What you see here
is the stunning background art
of one of the most beautiful sci-fi games.
H o m e w o r l d 2
Thanks for reading.
Just kidding. Of course i have something to say about this. In the company we look at the art of Homeworld from time to time and bow to the creators of this masterpiece. Once we talked about how great the background look and how interesting this sketched style is. There is something…some details seem…special to us.
I mentioned, that this looks a bit like… a vertex color gradient. But they wouldn’t paint the background on geometry, right? I mean…that would has to be a highly tessellated sphere.
The discussion was over but I wasn’t satisfied and wanted at least see the textures. So i used some mod tools to extract the Homeworld 2 Demo data but there were no textures. Only some .HOD files. I used Google and found a thread how to generate these .HOD files from a .TGA. It was said:
“…scans every pixel of the image then based on contrast
it decides whether or not to add a new vertex and color…”
Could it really be, that this is vertex color? Luckily you can watch at .HOD file with CFHodEdit. And another tool can force a wireframe mode. And now look what this brought to light:
This is one
of the most brave
solutions for game art i ever saw.
And here you can see how this influences the sky sphere geometry of the game. Do you see how low the resolution is in the low contrast areas? And how round the sphere is where details were painted?
I never ever had thought, that this can produce such good results. Oh and don’t forget that this technique solves two major problems.
#1 You don’t have any problems with DDS texture compression artifacts.
#2 More important from composition perspective: since you can’t get too fine detail (it was said in the tutorial that the base TGA shouldn’t contain too sharp details), the background stays were it should:
In the background.
Too often i see games where the background contains so much noise and details, that you can’t really separate fore-/midground from background.
The last time i saw this perfect combination of tech & composition was in Diablo 3. I talk about the 2.5D tree article.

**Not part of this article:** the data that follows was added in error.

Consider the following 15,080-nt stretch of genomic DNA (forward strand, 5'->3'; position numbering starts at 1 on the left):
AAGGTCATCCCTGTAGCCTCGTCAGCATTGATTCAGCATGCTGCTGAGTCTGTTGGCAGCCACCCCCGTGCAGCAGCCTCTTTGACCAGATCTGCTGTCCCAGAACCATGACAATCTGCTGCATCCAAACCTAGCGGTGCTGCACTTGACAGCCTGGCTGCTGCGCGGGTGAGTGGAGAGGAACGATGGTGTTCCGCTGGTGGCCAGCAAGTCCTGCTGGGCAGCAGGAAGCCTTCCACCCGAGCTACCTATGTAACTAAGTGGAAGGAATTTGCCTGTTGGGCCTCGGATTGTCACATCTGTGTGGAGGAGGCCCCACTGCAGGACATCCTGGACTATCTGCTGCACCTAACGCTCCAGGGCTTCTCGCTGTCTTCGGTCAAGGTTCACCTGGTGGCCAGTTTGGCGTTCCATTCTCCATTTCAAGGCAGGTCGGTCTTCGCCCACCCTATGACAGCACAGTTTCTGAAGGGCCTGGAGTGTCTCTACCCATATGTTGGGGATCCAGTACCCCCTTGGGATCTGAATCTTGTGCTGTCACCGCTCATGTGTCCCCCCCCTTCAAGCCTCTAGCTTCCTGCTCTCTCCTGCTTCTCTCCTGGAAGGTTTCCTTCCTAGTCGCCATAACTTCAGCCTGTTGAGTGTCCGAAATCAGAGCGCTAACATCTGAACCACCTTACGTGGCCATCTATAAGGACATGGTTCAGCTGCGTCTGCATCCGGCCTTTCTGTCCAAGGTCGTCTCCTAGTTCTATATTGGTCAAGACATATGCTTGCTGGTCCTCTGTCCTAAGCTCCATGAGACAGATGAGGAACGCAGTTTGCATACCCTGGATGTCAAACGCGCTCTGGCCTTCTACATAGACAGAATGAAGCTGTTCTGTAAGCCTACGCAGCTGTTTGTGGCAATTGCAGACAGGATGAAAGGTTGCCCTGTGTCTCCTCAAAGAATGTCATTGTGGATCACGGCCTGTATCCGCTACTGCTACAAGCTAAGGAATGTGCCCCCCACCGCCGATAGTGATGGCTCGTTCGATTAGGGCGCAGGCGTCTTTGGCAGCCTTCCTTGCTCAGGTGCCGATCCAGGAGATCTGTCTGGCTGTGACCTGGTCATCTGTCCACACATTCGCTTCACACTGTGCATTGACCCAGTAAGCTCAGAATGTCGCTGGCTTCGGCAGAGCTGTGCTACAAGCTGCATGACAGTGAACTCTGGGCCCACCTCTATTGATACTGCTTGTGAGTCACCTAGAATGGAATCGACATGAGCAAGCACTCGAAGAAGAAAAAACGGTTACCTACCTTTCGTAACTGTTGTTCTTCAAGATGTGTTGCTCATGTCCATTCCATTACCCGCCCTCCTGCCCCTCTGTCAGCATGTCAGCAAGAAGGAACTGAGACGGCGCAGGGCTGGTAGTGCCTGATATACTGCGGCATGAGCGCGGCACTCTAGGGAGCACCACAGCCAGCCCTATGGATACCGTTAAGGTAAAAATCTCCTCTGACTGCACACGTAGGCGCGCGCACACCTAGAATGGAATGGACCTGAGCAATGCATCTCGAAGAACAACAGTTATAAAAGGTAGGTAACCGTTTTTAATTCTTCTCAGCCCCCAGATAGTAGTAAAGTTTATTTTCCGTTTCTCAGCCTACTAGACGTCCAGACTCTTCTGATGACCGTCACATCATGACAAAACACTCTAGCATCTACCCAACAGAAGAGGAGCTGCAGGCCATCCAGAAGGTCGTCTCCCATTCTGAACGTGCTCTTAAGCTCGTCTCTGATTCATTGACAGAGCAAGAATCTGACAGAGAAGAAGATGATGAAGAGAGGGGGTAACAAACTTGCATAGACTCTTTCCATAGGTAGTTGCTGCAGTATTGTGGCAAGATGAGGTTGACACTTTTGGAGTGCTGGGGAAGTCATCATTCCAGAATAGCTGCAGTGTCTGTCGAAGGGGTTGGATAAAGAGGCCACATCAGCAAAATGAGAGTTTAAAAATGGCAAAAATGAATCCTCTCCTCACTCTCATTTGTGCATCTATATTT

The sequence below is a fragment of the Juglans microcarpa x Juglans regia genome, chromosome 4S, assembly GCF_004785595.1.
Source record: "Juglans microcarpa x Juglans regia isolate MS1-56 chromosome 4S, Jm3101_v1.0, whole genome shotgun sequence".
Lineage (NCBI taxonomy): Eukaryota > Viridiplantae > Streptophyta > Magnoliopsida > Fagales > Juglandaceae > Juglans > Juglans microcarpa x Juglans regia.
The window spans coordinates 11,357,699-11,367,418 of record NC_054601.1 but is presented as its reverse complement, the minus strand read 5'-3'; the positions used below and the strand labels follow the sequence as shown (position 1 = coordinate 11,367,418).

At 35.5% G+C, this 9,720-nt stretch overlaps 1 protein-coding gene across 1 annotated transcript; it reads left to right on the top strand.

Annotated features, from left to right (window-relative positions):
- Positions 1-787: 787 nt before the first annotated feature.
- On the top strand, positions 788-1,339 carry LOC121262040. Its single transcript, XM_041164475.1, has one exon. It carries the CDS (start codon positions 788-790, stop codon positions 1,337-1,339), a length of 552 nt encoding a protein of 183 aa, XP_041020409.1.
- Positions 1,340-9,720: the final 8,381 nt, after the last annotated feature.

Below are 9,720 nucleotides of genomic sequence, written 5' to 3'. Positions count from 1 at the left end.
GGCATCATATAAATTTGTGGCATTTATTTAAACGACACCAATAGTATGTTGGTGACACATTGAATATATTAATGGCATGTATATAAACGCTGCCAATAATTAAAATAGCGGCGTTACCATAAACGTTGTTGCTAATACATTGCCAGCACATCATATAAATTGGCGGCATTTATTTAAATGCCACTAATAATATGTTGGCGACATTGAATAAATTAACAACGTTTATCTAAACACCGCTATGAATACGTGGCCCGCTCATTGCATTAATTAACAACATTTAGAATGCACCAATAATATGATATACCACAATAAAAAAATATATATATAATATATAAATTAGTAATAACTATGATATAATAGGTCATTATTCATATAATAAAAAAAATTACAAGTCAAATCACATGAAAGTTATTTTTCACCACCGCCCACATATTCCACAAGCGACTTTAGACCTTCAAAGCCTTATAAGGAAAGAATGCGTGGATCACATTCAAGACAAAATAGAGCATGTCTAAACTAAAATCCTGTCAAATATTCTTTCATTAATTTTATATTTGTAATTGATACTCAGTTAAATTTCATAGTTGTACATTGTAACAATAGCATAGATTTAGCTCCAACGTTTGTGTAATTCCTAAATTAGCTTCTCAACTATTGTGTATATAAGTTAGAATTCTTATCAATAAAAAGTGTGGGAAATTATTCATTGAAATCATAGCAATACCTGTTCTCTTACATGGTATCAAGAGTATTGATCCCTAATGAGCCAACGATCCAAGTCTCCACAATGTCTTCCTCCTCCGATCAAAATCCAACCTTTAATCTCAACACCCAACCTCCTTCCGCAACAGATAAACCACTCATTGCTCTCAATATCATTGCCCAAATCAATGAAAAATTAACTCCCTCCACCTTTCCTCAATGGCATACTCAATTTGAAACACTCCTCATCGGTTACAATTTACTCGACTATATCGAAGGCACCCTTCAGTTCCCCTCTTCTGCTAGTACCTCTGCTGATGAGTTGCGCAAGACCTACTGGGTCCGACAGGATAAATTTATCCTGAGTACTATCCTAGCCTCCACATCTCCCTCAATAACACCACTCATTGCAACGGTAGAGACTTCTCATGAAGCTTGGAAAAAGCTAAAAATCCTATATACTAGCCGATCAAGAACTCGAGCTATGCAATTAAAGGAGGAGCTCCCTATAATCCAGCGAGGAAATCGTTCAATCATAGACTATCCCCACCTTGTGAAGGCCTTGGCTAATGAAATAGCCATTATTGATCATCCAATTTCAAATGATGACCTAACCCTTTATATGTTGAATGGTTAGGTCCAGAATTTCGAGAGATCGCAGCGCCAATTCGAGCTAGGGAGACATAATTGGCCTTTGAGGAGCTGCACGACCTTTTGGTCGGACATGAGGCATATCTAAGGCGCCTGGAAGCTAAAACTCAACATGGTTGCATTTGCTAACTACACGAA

If you want know more about how these spheres are generated, read my next article about this topic.
Thanks for reading.
In fact, the stars are single textures/billboards:
Possible to post a couple of large image files perhaps?
Thanks for the article. These images would make absolutely awesome multi monitor wallpapers (thinking eyefinity 6000~ x 1024 resolution+), any chance you could provide some really high resolution versions? cheers!
See answer below :D
Hi “-” and “Pete”. Thanks for your comments! I think i’m not the right adress for highres pictures. But i know a place where something like this is the topic: http://deadendthrills.com/
I wrote them an email about your comments and that you would like to see something about Homeworld. With a bit luck we’ll get it :D I would love to have them also.
So this is awesome to find out, I would have never imagined. Not to derail or hijack but since this is Homeworld related and you profess a certain love for the game, I wanted to put this out here. Some guys are working on a kickstarter to try and revive the old homeworlds for digital distribution and touch interface, then move on to make a Homeworld 3. http://www.kickstarter.com/projects/teampix/homeworld-touch-ios-android-and-homeworld-3-pc-mac/
Yeah thanks for the link! But do you think this will be working? I mean buying the license, building the game for only 50.000?
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This guy pulled the backgrounds somehow.
Thank for the hint! I wrote him i message how he did it. I hope he’ll answer. :)